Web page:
The greater the rage, the greater the heart attack risk
The study, involving nearly four thousand heart attack patients, showed that, with each measured anger intensity increase, the risk of heart attack in the next two hours rose. These more severe reactions were tied a heart attack risk that was four times more likely within two hours of the outburst.
The causes of the rage among the subjects varied, with more common causes being tied to a family issue, a conflict at work, or a commuting frustration. Scientist believe that what causes these kinds of angry outbursts to increase heart attack risks is the epinephrine and norepinephrine “flight or flight” chemicals that surge powerfully during the event. The chemicals naturally elevate the pulse and blood pressure – conditions often tied to increased heart risk.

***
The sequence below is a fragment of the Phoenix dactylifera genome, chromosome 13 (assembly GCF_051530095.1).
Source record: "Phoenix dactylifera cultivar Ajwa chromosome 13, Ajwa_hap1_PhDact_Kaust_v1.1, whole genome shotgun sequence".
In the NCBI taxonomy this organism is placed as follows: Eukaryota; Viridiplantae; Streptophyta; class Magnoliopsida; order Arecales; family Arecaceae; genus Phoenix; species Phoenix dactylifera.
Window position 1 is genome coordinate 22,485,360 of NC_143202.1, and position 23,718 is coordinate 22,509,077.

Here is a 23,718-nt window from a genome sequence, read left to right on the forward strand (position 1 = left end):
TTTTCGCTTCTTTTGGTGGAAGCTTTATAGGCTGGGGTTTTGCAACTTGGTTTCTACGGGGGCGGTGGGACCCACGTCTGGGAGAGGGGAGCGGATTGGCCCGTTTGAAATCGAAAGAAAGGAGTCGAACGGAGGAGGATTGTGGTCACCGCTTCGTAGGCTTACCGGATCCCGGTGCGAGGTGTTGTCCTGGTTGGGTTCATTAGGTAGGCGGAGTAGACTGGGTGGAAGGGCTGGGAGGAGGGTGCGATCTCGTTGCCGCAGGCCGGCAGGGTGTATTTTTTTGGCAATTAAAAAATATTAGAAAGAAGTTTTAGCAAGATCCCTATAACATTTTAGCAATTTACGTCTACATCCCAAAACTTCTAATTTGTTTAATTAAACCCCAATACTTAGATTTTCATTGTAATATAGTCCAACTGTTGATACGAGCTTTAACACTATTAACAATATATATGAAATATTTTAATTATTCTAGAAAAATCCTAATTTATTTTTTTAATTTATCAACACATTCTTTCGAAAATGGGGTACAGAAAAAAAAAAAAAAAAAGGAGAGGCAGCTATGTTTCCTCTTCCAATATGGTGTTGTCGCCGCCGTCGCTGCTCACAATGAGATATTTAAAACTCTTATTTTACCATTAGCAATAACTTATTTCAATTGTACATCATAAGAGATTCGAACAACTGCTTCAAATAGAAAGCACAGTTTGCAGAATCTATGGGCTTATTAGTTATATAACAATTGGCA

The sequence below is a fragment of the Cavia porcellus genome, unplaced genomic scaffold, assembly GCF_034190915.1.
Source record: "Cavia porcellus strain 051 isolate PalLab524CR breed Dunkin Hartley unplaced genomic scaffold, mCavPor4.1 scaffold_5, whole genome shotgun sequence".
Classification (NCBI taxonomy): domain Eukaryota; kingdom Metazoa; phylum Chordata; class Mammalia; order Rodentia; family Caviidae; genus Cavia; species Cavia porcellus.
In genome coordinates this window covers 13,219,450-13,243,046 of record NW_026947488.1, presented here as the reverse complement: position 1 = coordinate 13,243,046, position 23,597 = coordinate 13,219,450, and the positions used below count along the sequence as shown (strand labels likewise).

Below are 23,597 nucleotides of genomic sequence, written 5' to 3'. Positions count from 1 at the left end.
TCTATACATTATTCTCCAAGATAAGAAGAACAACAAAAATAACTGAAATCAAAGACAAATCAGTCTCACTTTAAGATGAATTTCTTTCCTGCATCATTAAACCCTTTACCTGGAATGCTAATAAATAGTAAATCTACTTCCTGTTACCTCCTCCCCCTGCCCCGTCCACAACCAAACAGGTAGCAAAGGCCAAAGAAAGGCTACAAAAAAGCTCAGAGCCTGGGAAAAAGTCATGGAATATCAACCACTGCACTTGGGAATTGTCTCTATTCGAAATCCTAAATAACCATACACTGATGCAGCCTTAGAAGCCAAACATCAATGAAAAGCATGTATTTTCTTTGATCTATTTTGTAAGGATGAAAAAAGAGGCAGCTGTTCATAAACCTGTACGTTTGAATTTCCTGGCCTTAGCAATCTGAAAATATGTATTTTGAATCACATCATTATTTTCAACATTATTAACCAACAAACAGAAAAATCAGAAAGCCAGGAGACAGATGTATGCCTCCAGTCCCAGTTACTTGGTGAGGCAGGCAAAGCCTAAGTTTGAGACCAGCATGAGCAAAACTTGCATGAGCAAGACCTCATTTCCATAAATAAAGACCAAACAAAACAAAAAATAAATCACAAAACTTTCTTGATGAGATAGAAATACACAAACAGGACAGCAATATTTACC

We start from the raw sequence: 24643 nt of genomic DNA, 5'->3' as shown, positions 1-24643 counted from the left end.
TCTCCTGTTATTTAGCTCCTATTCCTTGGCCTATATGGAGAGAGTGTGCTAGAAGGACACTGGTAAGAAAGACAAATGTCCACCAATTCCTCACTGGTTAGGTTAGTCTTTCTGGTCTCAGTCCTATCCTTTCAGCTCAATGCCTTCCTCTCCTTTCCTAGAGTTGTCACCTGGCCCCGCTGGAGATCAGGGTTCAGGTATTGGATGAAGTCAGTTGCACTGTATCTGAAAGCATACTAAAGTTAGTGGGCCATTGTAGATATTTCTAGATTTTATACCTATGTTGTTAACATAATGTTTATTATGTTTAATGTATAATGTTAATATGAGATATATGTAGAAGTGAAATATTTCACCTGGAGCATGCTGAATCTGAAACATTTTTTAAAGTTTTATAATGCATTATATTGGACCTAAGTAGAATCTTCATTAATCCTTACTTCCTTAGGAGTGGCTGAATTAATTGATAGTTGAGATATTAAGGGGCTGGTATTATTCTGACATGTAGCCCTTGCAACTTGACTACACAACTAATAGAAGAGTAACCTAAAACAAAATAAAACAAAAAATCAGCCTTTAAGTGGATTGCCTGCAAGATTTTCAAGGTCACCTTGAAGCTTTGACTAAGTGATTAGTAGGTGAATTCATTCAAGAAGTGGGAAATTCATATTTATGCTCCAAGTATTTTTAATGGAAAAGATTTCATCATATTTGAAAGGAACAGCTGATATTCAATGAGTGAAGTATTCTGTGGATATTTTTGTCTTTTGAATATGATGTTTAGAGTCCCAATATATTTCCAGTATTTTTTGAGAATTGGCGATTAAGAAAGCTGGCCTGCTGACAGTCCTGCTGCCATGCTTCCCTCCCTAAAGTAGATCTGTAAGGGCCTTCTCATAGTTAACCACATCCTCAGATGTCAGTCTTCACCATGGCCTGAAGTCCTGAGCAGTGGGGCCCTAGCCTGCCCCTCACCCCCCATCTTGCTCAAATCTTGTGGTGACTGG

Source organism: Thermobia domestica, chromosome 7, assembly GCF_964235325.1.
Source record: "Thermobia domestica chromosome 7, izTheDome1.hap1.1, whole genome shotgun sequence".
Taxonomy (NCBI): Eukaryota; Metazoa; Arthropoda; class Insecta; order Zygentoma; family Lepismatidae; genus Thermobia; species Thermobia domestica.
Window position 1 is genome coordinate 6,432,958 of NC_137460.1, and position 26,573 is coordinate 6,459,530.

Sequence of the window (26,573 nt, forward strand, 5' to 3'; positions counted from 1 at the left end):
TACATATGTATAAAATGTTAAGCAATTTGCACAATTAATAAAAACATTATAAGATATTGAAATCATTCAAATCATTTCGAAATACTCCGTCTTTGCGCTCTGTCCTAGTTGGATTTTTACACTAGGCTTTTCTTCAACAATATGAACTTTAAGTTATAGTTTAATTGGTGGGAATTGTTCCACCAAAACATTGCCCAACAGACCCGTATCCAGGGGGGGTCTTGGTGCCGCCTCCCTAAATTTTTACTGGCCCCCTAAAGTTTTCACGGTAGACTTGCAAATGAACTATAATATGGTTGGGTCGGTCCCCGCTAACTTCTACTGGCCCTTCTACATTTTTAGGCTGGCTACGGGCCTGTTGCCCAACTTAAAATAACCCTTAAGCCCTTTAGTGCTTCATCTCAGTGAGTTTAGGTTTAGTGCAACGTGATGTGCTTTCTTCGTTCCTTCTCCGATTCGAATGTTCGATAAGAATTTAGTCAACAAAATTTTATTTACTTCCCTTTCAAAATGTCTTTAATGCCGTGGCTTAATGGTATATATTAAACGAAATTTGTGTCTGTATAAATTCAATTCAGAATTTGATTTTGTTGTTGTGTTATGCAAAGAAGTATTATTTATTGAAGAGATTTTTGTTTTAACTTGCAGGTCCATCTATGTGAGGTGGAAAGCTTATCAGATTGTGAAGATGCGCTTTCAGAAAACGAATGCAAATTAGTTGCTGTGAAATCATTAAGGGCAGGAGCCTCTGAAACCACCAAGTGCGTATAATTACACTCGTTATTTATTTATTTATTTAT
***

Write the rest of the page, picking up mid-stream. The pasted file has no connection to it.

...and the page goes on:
The conclusion? Expressing your anger appears to be just as bad for you as “bottling it up.” Both responses to anger corrode your coronary health.
Five tips for managing anger outbursts
1. Script a better response.
- “In spite of this, I know I love her.”
- “I’m bigger than this rage, and it won’t control me.”
- “He’s just a boy, he’s still learning.”
- “Our relationship is more important than what I’m feeling.”
- “Only show them the best of who I am.”
2. Distract yourself.
3. Get your head in the game.
4. Redirect your feelings.
5. Practice meditation or yoga
Why not try it? At worst, it may not work for you. At best, you may find that it cultivates more peace and happiness in your life.
For more tips on anger management, check out these 10 tips for handling your anger with your kids, this info-rich guide to understanding and managing anger or, if your anger is associated with adult ADHD, get Six Anger-Management Tips for ADHD Adults. Whatever you do, take action to get your rage under control, or your heart may get the brunt of it.